One technology that is now being closer to mainstream popularity is autonomous driving, or to laymanize “driverless vehicles.”
Autonomous technologies can aid in long journeys. and a human-autonomous vehicle combo is seen as a viable solution to increase efficiency. Not just lorries, vans, trucks, and cars, autonomous technology can also be used for forklifts, pallet stackers, and other types of machinery used in the warehouse and logistics.
It is often envisioned that self-driving cars will soon be widely used, the same way that drones are now being used in some countries to make that delivery.
There are a lot more nifty technology tools that are currently in use or development for the logistics industry. But the above-mentioned are generally the most widely used.
Trends in logistics
Now that we’ve seen some of the technologies or solutions used in logistics, let’s take a look at trends in logistics that we might see in the near future.
“Augmented reality” is often defined as “an interactive experience of a real-world environment where the objects that reside in the real world are enhanced by computer-generated perceptual information, sometimes across multiple sensory modalities, including visual, auditory, haptic, somatosensory, and olfactory.” The most popular, by far, are smart glasses with heads up displays that allow a user to “interact” with real-world objects. Augmented reality or AR has many practical applications, particularly for logistics.
A recent report said shipments of smart glasses for logistics are expected to grow to more than $4 billion in the next few years. AR glasses, with heads-up glasses, allow a user to “read” bar codes and store information on warehouses without touching the items. Aside from physical distancing, the user may no longer need to physically sort items, and can just use smart glasses to complete the process.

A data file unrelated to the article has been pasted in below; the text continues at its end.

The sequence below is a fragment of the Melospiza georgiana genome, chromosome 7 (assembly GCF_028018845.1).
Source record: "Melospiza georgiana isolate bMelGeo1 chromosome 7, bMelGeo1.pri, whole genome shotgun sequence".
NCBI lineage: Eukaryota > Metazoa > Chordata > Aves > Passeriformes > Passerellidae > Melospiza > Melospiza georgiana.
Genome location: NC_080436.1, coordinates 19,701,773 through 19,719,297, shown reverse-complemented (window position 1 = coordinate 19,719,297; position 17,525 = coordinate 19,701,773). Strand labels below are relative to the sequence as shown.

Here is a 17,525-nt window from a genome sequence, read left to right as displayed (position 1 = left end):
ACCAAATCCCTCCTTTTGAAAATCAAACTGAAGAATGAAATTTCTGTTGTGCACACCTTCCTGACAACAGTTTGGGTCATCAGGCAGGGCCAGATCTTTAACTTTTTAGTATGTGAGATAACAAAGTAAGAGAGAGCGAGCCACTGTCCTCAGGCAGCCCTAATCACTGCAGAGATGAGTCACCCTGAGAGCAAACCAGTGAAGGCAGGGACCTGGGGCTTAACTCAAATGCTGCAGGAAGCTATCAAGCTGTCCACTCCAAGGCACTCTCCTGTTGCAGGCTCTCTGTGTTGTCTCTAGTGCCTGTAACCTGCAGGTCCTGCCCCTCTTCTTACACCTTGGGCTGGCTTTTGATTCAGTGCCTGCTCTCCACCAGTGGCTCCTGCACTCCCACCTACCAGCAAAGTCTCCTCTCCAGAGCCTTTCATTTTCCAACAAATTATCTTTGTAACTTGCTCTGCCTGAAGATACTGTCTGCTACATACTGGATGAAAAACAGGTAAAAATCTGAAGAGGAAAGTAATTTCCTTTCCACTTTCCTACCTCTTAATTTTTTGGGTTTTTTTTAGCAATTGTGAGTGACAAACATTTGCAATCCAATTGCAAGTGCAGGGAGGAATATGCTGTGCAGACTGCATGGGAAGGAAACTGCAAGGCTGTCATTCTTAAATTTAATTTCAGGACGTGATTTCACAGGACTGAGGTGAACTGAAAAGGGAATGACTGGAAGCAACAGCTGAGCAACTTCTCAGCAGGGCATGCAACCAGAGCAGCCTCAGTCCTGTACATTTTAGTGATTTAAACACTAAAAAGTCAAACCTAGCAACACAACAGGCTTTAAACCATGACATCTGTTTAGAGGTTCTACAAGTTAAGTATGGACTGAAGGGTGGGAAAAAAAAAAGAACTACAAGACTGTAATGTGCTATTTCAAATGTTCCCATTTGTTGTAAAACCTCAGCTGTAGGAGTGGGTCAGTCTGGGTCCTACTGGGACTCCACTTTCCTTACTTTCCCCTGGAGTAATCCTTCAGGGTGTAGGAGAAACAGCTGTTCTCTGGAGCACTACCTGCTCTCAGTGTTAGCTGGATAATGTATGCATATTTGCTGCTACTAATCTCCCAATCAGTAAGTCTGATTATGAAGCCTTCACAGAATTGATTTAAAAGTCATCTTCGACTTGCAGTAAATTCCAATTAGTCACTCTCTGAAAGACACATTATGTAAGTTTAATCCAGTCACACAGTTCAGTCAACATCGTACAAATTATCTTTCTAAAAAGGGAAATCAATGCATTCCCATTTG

A rising trend in logistics is the actual manufacture or production of sought-after and fairly common items. The scenario is this: companies no longer need to order or ship items through long-distance transport, and they can just “create” these items.
The upside is huge, particularly for after-market parts. Logistics companies can become production hubs. The signs are encouraging, with an industry report saying that 3D printing in the logistics sector will be worth more than $500 billion by 2025.
Currently, half of logistics providers are already using “cloud” computing services. If we can simplify, “cloud” means remote storage and management of data and software applications through the internet, instead of a computer or a server that is physically inside a logistics firm. It is said that in a few years, more than 70 percent of logistics companies will be on the cloud.
What does the cloud offer? For a logistics company, being able to pull out software or solution in real-time and on-demand can increase efficiency and reduce costs. Logistics companies can retrieve information or data on-demand with a high degree of security through the cloud. Cloud computing promises that data can be retrieved any time, anywhere as long as a company has an online connection.
Cloud computing is one of the most established technologies yet until now many logistics companies are finding more uses and discovering more advantages if they take their data to the cloud. One example of this is how LOCAD has built the logistics cloud for e-commerce businesses which provides end-to-end fulfillment service to brands from warehousing, picking and packing, all the way to shipping.
Adjust and adapt
Technology has become very important for all industries. The COVID-19 pandemic was a major catalyst that pushed and compelled many industries, including logistics, to find ways to adjust and adapt as business needs also change.
Logistics companies need to continue to be able to embrace the latest in technology to remain competitive. Customers, too, are rapidly changing and becoming more technology-savvy, all the more reason that logistics companies use technology to keep up with changing times and demands.